Baseline and Post-Concussion Testing in Young Athletes Diagnosed with a Sports Related Concussion
- Advanced Imaging Research Center (AIRC)
- UT Southwestern-Other
Nyaz Didehbani, Ph.D.
Participants will receive a detailed explanation of the study, the benefits and risk of participation and with a legal guardian, participants will sign the informed consent. Participants will be consenting to baseline and follow-up testing in the event of a concussion and a 3 and 6 month follow-up assessment. They will be baseline tested to establish normal functioning levels and the testing will consist of 3 parts.
Part 1 at uTD Center for BrainHealth will include neuropsychological tests, buccal swab/Dna sample to look at cognitive and resiliency markers that may have an impact of concussion recovery.
We will also be using the neuroTrack System to assess pupil and oculomotor responses to visual stimuli at baseline and before and after each game.
Part 2 at uTD Center for BrainHealth for eeG.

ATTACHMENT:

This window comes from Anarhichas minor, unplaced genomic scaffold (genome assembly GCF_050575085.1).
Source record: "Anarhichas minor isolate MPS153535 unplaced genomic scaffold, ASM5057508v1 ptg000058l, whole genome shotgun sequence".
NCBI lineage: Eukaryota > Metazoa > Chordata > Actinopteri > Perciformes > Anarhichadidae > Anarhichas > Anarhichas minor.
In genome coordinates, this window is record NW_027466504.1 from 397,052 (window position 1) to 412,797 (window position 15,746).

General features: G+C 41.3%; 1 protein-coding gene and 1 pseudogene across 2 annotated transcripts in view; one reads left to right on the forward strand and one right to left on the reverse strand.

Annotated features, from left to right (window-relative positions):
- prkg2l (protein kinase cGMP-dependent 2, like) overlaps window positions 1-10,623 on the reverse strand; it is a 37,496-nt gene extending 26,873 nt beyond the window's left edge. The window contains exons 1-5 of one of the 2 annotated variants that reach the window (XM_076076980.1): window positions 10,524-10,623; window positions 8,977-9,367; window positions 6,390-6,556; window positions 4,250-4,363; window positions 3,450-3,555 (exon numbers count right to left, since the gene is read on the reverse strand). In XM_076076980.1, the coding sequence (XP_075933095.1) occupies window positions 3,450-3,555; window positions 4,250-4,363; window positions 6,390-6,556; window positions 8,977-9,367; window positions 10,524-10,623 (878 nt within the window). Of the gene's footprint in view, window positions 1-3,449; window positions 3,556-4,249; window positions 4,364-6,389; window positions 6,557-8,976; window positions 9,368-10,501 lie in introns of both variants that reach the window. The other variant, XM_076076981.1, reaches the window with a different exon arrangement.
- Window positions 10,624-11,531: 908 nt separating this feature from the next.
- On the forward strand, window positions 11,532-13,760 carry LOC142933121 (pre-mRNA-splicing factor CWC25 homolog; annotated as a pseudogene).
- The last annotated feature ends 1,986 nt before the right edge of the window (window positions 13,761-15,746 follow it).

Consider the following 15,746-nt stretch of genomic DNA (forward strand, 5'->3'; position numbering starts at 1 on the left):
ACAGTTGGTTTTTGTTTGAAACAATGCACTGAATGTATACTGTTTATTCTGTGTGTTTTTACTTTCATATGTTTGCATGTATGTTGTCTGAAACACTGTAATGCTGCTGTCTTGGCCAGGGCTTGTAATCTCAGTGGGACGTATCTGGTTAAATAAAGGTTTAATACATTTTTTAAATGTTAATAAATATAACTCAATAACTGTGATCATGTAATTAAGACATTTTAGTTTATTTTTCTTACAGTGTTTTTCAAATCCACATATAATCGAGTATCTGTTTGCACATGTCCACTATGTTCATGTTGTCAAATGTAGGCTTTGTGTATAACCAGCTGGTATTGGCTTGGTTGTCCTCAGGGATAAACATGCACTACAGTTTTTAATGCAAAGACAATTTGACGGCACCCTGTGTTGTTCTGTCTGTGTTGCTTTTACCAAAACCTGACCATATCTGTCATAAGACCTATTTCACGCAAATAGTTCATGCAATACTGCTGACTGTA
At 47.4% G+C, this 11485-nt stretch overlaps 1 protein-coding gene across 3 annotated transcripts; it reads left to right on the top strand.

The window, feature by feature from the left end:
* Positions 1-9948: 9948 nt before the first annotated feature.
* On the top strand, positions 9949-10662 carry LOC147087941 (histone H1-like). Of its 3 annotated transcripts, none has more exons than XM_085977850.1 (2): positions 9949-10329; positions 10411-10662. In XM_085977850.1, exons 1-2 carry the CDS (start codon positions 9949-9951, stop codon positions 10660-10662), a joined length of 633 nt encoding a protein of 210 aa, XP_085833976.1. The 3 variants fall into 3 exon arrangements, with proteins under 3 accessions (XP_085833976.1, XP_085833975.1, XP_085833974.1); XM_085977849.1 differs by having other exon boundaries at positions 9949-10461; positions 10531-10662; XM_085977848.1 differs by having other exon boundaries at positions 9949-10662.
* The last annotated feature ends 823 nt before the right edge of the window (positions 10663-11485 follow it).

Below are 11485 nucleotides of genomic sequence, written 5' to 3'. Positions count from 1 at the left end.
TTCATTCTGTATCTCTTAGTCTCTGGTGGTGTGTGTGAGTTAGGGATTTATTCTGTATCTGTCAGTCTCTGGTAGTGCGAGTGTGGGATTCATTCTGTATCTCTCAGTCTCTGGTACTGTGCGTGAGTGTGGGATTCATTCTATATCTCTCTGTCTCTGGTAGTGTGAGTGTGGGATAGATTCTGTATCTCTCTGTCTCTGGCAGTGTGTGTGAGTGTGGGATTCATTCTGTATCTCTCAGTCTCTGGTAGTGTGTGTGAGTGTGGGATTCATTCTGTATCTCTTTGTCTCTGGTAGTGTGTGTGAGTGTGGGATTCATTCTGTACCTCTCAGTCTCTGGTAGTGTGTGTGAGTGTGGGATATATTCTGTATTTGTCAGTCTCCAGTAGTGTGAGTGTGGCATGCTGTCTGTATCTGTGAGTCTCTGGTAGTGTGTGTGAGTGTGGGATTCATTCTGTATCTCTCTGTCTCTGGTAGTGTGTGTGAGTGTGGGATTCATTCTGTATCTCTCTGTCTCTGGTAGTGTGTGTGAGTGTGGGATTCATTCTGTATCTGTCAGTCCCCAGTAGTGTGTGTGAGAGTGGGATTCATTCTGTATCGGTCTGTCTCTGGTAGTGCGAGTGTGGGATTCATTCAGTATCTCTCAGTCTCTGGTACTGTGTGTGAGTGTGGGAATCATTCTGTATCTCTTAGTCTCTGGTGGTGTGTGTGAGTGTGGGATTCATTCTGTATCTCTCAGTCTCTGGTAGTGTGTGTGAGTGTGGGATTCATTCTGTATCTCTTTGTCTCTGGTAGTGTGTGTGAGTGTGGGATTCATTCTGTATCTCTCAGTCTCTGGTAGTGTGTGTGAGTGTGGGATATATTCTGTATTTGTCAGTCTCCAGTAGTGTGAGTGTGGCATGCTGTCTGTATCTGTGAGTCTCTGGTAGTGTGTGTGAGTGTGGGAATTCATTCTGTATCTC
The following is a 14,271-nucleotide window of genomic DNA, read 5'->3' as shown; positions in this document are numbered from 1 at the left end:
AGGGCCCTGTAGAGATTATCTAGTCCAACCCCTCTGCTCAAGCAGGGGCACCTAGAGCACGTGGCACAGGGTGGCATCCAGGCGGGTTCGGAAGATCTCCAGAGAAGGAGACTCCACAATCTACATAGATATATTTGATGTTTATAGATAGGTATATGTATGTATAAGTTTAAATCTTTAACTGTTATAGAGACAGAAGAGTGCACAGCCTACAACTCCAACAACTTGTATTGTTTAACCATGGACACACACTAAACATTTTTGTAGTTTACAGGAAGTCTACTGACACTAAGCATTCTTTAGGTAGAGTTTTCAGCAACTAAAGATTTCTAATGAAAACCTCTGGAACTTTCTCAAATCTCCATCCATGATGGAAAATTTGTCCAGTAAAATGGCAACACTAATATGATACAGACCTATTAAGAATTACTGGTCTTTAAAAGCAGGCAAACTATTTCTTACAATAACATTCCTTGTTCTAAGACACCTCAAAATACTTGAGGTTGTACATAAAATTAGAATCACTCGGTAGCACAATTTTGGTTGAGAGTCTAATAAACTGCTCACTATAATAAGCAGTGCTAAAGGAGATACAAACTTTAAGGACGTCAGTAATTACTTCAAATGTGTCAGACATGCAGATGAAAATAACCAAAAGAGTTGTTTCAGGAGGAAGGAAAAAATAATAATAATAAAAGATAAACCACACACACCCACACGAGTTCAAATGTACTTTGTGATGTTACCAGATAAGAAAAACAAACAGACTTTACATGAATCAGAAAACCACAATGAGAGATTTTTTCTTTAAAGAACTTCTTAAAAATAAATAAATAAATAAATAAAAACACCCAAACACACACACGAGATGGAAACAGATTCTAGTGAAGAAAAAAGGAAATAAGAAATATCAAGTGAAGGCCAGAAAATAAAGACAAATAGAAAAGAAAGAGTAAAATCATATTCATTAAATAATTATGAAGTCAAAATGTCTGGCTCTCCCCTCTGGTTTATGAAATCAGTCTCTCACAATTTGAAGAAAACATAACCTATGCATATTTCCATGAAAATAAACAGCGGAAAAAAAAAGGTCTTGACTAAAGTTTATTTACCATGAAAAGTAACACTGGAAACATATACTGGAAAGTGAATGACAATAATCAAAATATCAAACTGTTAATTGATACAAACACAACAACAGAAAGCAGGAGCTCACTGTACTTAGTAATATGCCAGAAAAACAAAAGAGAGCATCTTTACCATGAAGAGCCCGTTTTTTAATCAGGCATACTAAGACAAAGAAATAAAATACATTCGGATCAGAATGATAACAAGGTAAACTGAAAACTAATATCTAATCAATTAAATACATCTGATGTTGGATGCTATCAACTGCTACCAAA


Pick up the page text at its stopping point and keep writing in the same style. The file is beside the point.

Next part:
Part 3 at uTSW will include an fMRi scan. The researcher will ask questions to decide whether it is safe for each participant to have an MRi. The scan will last approximately 30 minutes and will require the participant to lie still at rest. no tasks will be performed in the scanner.
Part 4 at Children's Hospital in Fort Worth:
MeG: This portion of the study will be optional for subjects. Resting state Magnetoencephalography (MeG) with eyes open (15 minutes) and eyes closed (15 minutes) will be obtained. Slow wave activity in the MeG time course will be correlated spatially with diffusion tensor imaging findings.
Part 5 at various practice and game locations:
Head impact Sensors:
The subject may be asked to wear a commercially available head impact sensor in their helmet, affixed behind their ear with medical tape, as part of a head band, or as part of a mouth guard. These sensors will not affect the integrity of any safety equipment, including the helmet and mouth guard.
* Student-athletes at a participating high school.
* Subjects will be participating in sports considered high risk for sport related concussion including football, cheerleading, basketball, soccer, baseball, softball, track and field (pole vaulters), and wrestling.